Skip to main content

As LeVar Burton would remind us, we can go anywhere and be anything if we, “take a look, it’s in a book.” From my days of watching Reading Rainbow, to that magical moment when I learned to read, to spending my evenings poring over picture books with my own kids—I’ve always loved picture books. The combination of the text and pictures brings the story alive in a way words alone cannot. 

As I began teaching Dwell, I wanted to bring God’s Big Story alive in the same way, so I turned once again to my favorite books. Here are five picture books that can help you tell some of the Dwell stories:

  1. Jesus Calmed the Storm (in Play, Imagine and Wonder)—The Storm that Stopped from the Good Book Company’s Tales That Tell the Truth series. All the books in this series are fantastic, but this is my favorite. The art does a fantastic job of conveying the enormous storm overtaking the boat while Jesus slept and then the amazingly calm sea after Jesus commanded the waters. You can also purchase full-size images to display on a TV or screen so the children can easily see the pages as you read the story.
  2. The Good Samaritan (in Wonder and Marvel)—Who Is My Neighbor? In this fantastic retelling, the Samaritans and Jews are replaced by “Blues” and “Yellows.” This book echoes the Good Samaritan story completely, including the cultural sense Jewish people would have had about Samaritans, using colors instead of those unfamiliar names. You could have older kids act out the story while you read. Bring a few “blue” and “yellow” shirts and you have costumes.
  3. Jacob Marries Leah and Rachel (in Wonder)— “The Girl No One Wanted” in The Jesus Storybook Bible. This children’s Bible is a fantastic option for any of the stories it includes, but I especially love Sally Lloyd-Jones’ retelling of the story of Leah and Rachel. Here’s an excerpt:

    “No one loves me,” Leah said. “I’m too ugly.”
    But God didn’t think she was ugly. And when he saw that Leah was not loved and that no one wanted her, God chose her—to love her specially, to give her a very important job. One day, God was going to rescue the whole world—through Leah’s family.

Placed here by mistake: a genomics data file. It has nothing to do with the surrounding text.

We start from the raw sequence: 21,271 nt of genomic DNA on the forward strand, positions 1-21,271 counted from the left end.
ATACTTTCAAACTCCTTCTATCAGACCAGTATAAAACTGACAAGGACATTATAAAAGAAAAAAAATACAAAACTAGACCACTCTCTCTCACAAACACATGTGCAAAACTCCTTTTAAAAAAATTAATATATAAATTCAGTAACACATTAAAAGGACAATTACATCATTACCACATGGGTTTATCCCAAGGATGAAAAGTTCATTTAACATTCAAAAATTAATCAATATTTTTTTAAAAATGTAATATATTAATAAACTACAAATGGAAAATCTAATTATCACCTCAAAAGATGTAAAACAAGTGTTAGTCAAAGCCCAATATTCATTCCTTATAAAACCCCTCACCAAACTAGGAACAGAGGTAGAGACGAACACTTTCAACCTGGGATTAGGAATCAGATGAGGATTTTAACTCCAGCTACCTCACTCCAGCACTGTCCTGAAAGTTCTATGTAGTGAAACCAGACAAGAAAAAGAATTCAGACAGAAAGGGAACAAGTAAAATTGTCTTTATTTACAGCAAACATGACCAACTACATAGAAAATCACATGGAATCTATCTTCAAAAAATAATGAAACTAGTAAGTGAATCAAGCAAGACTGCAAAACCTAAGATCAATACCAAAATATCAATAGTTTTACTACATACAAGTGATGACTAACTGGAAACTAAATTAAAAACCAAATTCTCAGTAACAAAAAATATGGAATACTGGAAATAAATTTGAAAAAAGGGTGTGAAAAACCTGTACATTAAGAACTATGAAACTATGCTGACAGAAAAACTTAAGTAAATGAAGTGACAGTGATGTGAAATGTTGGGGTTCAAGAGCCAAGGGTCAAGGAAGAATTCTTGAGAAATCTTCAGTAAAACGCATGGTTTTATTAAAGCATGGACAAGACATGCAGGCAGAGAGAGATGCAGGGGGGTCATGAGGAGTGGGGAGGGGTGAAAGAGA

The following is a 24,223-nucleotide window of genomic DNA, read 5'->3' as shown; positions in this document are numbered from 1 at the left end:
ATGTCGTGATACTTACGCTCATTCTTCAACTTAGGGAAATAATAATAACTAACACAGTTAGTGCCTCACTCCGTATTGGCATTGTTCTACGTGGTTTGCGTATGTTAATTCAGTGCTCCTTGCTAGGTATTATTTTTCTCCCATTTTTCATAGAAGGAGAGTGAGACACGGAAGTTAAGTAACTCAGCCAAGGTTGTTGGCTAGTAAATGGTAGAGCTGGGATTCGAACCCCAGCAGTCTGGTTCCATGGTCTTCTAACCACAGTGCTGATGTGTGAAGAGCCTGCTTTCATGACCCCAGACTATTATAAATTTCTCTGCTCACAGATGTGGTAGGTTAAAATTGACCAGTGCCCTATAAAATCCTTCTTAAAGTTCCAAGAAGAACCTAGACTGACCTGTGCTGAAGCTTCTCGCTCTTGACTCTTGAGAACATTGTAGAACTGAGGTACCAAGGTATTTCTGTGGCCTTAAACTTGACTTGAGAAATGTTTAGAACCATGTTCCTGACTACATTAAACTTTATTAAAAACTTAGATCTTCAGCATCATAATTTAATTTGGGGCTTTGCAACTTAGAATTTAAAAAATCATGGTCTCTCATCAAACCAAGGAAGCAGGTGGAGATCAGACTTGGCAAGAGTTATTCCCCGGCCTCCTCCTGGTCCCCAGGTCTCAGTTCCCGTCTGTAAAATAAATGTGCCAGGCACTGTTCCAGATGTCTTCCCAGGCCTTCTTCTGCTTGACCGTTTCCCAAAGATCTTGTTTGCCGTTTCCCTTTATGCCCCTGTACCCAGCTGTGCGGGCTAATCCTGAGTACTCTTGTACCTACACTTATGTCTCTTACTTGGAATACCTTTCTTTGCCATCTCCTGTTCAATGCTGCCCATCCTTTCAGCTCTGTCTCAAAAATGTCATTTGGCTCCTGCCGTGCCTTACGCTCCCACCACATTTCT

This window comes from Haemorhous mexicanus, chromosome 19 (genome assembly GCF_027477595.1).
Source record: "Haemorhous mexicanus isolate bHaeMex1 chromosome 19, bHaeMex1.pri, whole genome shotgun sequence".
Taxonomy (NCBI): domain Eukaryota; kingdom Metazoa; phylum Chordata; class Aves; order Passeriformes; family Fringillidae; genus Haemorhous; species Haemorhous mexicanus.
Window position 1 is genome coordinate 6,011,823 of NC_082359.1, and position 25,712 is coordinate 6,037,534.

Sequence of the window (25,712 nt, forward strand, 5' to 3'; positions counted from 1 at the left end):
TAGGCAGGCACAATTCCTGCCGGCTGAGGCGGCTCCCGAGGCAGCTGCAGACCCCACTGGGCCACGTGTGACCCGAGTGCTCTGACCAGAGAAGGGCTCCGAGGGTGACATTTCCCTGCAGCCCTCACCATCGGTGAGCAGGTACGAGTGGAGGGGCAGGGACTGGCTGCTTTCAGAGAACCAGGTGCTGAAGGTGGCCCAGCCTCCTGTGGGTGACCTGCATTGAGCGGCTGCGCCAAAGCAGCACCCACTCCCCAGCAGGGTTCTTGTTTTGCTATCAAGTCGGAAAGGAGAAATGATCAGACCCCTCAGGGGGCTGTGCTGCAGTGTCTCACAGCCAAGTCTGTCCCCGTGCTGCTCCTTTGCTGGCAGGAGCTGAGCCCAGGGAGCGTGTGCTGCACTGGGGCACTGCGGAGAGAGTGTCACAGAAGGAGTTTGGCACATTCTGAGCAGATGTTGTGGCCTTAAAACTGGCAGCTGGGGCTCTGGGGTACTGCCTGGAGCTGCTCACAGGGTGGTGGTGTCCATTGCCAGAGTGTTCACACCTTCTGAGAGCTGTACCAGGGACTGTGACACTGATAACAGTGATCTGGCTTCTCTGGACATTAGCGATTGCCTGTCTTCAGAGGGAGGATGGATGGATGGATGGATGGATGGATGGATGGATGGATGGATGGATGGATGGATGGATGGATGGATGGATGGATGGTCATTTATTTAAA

What a beautiful reminder of how God cared for this unloved woman. And even though we’re reading a story from Genesis, we’re reminded that God was already planning for Jesus, one of Leah’s ancestors, to rescue the world.
  4. Advent and Christmas stories (in all levels)—Waiting Is Not Easy from Mo Willems’ Elephant and Piggie series. This fun book does a fantastic job of illustrating just how hard it is to wait—whether for mom and dad to finish what they’re doing, for the fun event we know is coming up, or for Christ to return and restore creation. I love that this book allows you to talk with children about the difficulty of waiting, but also reminds you that in the end, it will be worth the wait.
  5. The Fall or The Prodigal Son (in all levels)—The Runaway Bunny. To be honest, when I first read this story to my kids, I found it completely annoying. Why does the bunny keep trying to run away? Then a friend pointed out that it’s the gospel. Because of sin, we keep running away from God, but no matter where we run to, in his great love for us, God follows. What a great way to remind children that even though we sin and even though Adam and Eve sinned, God still loves us and sent Jesus to rescue us.

As you share stories with your Dwell groups, here’s some food for thought from Edith Schaeffer, “A sermon is always improved with a story, but a story is never improved with a sermon.” Our instinct is to define and explain when we finish a book, but, as Scottie May reminds us in her book Children Matter, “Stories can stand on their own without interpretation. Meaning is embedded in the story itself.” When you finish reading, focus on wondering questions, encouraging your children to enter and experience the story, and leave the retelling to the kids.

Do you have favorite picture books you use to retell God’s Big Story? Share them in the comments below or in our Facebook group.


One picture book I keep buying as a gift for friends (should really buy my own copy) is Who Sang the First Song? by Ellie Holcomb. It's a heavy duty book (can't be ripped) with beautiful pictures and words written in a sing-song style, inviting kids to imagine and place themselves in God's story alongside all of creation.

We all have a song to sing, how cool is that?

Let's Discuss

We love your comments! Thank you for helping us uphold the Community Guidelines to make this an encouraging and respectful community for everyone.

Login or Register to Comment

We want to hear from you.

Connect to The Network and add your own question, blog, resource, or job.

Add Your Post